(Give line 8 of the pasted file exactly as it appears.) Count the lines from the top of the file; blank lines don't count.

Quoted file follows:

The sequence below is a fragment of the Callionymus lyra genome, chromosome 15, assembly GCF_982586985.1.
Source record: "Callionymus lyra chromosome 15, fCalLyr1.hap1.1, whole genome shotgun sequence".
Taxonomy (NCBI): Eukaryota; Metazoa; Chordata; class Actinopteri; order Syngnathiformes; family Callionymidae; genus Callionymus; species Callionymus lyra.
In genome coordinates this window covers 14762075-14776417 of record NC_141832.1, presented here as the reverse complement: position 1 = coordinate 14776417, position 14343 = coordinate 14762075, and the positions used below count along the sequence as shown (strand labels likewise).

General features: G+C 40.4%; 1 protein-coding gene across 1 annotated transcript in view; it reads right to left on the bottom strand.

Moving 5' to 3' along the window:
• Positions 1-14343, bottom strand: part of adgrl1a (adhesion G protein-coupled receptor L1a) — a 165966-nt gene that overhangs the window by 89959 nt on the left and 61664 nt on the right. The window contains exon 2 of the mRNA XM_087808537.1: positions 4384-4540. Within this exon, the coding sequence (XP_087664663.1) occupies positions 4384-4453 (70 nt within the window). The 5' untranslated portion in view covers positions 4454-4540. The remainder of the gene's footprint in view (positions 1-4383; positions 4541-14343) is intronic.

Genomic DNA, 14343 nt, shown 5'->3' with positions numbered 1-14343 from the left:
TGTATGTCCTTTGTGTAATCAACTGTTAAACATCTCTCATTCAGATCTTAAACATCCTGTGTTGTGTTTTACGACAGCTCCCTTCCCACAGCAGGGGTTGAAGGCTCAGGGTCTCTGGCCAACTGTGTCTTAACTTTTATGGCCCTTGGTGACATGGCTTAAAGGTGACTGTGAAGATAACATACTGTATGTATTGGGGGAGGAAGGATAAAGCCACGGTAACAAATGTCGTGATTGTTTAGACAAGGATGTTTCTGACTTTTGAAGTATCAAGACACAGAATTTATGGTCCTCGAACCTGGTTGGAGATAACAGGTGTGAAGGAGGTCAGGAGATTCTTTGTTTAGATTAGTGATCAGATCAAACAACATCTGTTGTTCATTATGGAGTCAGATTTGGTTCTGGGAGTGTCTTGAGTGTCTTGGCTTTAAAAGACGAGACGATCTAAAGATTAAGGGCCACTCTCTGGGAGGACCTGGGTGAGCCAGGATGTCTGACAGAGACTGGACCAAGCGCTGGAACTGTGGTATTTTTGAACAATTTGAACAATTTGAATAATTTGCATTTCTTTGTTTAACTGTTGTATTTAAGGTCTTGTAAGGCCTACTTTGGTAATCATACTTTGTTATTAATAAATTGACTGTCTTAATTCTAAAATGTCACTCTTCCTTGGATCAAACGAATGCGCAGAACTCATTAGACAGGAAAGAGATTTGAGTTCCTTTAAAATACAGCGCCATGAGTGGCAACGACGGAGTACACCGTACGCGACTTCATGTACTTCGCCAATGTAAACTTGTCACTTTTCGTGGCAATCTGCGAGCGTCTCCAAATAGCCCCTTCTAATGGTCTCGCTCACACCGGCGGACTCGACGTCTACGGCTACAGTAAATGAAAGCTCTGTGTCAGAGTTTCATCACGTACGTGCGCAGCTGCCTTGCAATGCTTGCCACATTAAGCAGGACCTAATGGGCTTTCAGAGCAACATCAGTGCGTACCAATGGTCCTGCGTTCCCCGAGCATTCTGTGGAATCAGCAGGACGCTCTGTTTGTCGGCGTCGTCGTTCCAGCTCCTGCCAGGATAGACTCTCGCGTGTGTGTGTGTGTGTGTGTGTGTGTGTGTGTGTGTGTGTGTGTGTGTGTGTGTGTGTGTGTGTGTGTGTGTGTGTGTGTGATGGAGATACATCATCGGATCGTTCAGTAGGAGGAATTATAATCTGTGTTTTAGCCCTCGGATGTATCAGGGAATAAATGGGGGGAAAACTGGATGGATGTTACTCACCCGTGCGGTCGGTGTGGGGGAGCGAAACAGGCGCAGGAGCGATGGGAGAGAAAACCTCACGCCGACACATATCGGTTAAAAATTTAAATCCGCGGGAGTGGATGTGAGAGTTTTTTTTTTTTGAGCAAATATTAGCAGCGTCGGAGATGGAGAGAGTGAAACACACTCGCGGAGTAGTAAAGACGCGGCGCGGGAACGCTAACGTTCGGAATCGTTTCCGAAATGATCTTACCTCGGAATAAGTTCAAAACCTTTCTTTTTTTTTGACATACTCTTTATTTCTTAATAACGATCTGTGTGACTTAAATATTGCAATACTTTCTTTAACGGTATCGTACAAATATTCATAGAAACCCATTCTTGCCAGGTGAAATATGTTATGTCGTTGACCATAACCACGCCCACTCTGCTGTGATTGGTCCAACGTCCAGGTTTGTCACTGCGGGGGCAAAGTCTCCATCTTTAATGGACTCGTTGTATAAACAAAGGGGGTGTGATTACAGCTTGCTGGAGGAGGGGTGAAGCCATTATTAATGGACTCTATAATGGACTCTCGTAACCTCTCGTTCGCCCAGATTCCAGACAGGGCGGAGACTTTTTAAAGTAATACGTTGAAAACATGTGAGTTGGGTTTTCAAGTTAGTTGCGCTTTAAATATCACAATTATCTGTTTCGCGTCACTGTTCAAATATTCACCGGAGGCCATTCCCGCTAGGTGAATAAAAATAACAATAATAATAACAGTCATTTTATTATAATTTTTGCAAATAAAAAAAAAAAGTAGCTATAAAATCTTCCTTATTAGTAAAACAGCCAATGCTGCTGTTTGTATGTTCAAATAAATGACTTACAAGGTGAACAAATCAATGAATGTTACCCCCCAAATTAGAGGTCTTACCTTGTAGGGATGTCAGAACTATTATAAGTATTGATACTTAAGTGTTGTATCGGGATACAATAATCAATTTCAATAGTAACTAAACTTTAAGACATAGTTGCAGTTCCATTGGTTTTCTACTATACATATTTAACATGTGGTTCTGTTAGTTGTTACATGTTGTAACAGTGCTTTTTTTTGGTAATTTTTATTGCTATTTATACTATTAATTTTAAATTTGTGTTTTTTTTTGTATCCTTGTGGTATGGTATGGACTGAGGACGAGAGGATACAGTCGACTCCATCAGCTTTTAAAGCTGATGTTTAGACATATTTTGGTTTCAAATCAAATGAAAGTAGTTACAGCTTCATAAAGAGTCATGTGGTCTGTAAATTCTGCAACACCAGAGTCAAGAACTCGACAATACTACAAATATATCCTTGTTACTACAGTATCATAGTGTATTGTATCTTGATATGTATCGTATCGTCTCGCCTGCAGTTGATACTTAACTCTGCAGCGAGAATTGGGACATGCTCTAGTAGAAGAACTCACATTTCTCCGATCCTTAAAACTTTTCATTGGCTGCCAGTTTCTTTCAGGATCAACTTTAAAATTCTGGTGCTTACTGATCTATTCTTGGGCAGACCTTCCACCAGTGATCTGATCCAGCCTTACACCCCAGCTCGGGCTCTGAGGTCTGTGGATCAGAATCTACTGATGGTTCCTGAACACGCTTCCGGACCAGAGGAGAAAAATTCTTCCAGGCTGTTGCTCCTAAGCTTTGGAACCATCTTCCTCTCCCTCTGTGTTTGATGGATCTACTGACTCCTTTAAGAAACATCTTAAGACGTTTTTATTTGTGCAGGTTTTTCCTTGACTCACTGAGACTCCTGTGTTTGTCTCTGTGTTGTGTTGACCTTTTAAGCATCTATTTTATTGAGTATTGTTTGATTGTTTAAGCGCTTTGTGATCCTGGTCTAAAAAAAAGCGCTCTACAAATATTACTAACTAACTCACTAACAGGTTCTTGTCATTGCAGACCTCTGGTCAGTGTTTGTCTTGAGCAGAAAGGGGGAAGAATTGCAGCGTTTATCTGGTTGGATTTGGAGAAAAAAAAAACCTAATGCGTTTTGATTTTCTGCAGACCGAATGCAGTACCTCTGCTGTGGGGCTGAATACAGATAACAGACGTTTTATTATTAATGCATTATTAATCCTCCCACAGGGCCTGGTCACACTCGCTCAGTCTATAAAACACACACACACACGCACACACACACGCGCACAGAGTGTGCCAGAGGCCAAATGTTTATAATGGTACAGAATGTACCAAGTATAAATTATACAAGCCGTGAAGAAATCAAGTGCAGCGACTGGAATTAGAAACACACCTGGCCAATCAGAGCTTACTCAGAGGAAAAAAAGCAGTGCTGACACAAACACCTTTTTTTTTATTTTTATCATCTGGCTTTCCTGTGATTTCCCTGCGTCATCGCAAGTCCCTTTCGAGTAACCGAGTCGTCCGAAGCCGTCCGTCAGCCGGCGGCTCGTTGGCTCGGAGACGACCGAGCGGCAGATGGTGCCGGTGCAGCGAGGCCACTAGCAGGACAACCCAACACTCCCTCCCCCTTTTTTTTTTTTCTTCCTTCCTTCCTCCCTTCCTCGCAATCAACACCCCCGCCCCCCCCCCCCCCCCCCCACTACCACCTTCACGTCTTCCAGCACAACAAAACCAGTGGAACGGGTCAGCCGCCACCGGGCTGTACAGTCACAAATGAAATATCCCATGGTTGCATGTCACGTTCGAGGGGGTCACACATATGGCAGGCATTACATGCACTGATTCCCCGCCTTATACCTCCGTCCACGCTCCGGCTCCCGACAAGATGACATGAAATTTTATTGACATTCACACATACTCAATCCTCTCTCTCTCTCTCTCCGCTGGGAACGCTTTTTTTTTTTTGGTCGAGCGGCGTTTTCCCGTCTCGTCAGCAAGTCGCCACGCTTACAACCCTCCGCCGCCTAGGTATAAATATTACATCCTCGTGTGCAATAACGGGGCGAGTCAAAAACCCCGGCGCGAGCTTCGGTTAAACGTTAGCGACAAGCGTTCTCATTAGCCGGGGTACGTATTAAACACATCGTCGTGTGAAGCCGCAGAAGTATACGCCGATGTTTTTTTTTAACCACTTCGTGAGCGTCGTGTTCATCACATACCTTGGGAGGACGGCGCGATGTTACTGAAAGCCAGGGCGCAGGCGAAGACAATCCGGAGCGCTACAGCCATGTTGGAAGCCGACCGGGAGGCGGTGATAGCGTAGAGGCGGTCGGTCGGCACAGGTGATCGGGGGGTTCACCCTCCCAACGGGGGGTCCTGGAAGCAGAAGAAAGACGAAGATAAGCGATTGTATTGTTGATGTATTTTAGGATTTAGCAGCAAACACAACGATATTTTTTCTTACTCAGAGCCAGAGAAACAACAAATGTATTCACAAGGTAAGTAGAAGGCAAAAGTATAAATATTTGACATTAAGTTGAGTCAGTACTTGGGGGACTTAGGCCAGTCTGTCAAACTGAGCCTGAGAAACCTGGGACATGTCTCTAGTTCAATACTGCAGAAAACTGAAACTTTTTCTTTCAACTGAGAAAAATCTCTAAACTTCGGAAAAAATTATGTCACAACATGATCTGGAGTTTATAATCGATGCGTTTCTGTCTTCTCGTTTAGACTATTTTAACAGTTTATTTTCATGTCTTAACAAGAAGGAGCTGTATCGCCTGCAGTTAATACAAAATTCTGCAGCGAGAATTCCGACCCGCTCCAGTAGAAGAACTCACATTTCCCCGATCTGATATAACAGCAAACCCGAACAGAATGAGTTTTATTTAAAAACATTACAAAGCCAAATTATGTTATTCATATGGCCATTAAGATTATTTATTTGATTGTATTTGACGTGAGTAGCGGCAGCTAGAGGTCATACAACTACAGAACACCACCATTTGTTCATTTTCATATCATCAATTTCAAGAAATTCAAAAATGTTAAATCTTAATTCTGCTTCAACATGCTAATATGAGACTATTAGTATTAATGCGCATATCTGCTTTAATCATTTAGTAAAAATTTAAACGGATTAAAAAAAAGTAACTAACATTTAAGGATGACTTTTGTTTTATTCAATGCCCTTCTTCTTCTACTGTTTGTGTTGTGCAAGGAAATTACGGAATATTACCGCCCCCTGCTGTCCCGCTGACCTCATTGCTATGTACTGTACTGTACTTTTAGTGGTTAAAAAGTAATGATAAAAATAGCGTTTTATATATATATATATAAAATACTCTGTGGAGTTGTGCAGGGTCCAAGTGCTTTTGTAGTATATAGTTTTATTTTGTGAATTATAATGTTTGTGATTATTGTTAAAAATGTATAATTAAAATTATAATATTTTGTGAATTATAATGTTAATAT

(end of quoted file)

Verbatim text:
Genomic DNA, 14343 nt, shown 5'->3' with positions numbered 1-14343 from the left: